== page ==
CarExpert’s Take on the Toyota Corolla

    The Corolla has always been a safe buy, and this latest one definitely doesn’t break tradition.

    It’s cheap, spacious, efficient, and should be endlessly reliable. There’s little wonder you see so many of them on the road even in these SUV-hungry times, and why they’re a vehicle of choice for fleet and rideshare operators spending hours behind the wheel.

    Toyota’s New Global Architecture (TNGA) has afforded even its most basic cars excellent dynamics and all-round competence on the road, and even the economy-chasing Corolla Hybrid is a keen steer. No longer do cars chasing efficiency at all costs have to be boring to drive.

    The Corolla Hybrid, regardless of trim, remains an easy pick for those wanting the most cost-effective small passenger car to run, and the Corolla Sedan beats its hatchback sibling with better rear space and a cavernous boot in relative terms.

    While the SX and ZR trims offer desirable luxuries for private buyers, the Corolla Ascent Sport Hybrid remains a great choice for fleets, and it’s an easy recommendation to make for those wanting cheap, basic transport. It’s a winning formula that’s hard to beat – that’s if you can get one, as Toyota’s website says there are “extended wait times”.

    Click the images for the full gallery

    MORE: Buy a Toyota Corolla
    MORE: Everything Toyota Corolla

    James Wong

    James Wong is the Production Editor at CarExpert based in Melbourne, Australia. With experience on both media and manufacturer sides of the industry, James has a specialty for product knowledge which stems from a life-long obsession with cars. James is a Monash University journalism graduate, an avid tennis player, and the proud charity ambassador for Drive Against Depression – an organisation that supports mental wellness through the freedom of driving and the love of cars. He's also the proud father of Freddy, a 2019 Volkswagen Golf GTI .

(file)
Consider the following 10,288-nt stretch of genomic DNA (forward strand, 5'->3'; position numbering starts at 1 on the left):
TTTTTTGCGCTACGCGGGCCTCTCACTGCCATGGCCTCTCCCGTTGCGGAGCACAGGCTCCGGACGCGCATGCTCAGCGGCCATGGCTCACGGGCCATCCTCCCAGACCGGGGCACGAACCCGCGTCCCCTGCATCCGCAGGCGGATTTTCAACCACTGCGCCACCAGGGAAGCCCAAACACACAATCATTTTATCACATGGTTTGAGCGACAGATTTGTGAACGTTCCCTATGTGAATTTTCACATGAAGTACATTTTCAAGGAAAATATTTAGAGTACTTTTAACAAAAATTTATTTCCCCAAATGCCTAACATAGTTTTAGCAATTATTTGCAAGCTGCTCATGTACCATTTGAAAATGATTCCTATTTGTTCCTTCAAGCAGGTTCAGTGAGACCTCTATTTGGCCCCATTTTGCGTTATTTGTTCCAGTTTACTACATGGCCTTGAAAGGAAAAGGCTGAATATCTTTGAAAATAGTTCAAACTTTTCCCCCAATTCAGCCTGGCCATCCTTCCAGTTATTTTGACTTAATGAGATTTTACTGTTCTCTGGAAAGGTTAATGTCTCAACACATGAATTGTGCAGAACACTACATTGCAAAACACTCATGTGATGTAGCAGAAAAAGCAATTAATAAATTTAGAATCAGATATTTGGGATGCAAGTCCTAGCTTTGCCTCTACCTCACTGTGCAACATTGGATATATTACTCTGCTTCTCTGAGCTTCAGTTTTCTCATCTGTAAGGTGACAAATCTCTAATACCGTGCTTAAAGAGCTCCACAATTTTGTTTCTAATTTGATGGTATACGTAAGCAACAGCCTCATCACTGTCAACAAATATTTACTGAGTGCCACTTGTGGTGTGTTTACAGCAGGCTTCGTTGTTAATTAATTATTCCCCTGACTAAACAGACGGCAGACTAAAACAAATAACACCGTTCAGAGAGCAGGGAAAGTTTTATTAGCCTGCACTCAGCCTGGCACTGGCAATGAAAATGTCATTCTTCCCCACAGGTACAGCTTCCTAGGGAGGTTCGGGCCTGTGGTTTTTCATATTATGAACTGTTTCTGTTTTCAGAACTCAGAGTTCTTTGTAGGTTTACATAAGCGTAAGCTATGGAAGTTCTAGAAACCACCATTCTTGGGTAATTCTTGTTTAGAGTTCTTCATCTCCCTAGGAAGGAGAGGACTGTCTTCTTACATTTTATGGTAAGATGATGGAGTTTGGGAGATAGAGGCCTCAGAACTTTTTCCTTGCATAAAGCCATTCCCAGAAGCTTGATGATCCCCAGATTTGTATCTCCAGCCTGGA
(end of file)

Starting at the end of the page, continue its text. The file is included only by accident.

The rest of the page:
Tell us about your car!
    Share your thoughts and write a review of a car you own or have owned
    Overall Rating
    Cost of Ownership9
    Ride Comfort8.5
    Fit for Purpose8.5
    Handling Dynamics8.5
    Interior Practicality and Space8
    Fuel Efficiency9.5
    Value for Money8.5
    Technology Infotainment8
    Find a 2024 Toyota Corolla
    From $32,320 excl. on-roads

    Get a better deal, faster with CarExpert. Join 1000s of buyers using the power of Australia's leading new car destination to save time, money and stress.

    Exclusive Toyota Corolla Deals Await

    Save even more with a custom deal
    Get CarExpert in your corner and negotiate even more savings via our extensive dealer network.

    Find a deal

    When are you looking to buy? *